Resin Art: The Jewellery Board

Or: I blame Charly. I wanted to make a jewellery board for a while and had already bought a white mdf board when Charly posted the video about making Ocean Waves Boards. It also coincided with our cleaning up the cellar so I finally had some space where I could work on something a bit larger and leave it for curing. Of course, me being impatient meant I fucked up several ways and had to spend more time fixing my mistakes. Will I ever learn?

First step: Pouring the ocean

©Giliell, all rights reserved

First of all I forgot to tape the sides and underside, meaning I had to scrape off resin for about an hour once I was done. Second mistake: I should have sanded the surface to create a rougher surface so the resin would stick better. You can see a part in the top left corner where it refused to go at all. And last but not least, I greatly underestimated the amount of resin it takes. I ended up doing a couple more pours, both to extend the “sea” area as well as adding a “beach” because I didn’t like the white. I also painted the cleaned off sides. During that time I also created the knobs that would be added to the finished board and also the parts meant to become a little shelf for earrings.

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Project Badgermascus – Part 10 – Leather, Stomping, Dying…

Well, I did not stomp out of the room in rage nor did I die of exasperation, but I must say the leather stamping did not go as well as I would wish. Despite making three mock-up sheaths from crappy leather upfront and practicing on several more leather off-cuts, I have messed-up the basket-weave stamping bigly. I do not know why. Maybe the stamp is crap, maybe it is the slight deformations of the leather that happen during work due to the stamps, but the end result is a bit chewed-up in places because I did not position the stamp correctly and I had to redo that spot several times. I have resigned that I cannot do better and decided to not give it another go.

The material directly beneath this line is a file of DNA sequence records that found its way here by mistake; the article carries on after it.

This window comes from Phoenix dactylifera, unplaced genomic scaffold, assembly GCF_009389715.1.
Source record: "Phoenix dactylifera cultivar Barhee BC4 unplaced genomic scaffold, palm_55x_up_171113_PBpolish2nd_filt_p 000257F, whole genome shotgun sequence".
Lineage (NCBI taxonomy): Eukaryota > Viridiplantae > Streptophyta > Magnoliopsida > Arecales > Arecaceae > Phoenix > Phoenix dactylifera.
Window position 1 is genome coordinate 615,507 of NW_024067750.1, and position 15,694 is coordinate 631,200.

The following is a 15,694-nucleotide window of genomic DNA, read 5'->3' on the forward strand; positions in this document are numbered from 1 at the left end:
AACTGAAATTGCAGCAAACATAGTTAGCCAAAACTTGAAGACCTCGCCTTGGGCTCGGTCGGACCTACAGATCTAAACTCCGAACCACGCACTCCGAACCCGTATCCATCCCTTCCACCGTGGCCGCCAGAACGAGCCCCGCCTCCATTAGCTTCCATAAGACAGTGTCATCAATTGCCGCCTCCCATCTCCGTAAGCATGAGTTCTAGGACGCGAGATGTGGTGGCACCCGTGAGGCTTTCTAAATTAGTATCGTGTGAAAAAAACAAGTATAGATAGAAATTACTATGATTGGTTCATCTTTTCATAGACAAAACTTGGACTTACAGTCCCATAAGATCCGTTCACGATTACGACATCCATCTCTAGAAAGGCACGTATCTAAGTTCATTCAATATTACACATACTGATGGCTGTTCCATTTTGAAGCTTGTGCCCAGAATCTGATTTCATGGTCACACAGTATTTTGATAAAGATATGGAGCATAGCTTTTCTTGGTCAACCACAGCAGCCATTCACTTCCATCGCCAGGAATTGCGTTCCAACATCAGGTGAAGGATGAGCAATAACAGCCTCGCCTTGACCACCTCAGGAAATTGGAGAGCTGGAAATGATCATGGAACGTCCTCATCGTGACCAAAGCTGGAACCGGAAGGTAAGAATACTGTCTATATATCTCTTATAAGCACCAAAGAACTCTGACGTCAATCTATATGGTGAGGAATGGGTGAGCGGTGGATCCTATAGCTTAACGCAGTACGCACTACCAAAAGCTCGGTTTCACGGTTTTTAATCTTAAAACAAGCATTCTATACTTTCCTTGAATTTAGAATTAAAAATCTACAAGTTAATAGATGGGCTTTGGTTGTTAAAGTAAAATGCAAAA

So unless I mess up at some following step and have to start all over again, this is the final design.

© Charly, all rights reserved. Click for full size.

The wooden mallet did help a lot, allowing me much better control of the strength with which I hit, so that at least worked out well. The burnisher worked like a charm on edges too.

Carving the badger paw-print was a bit of a challenge, but I think I got it acceptably on this final piece. Working with a swivel knife is interesting and it takes some getting-used-to, especially on tight curves, but it did seem fairly intuitive to me (mind you, I only did these simple designs). The home-made beveler for the fingerprints worked well too, I have no complaints there.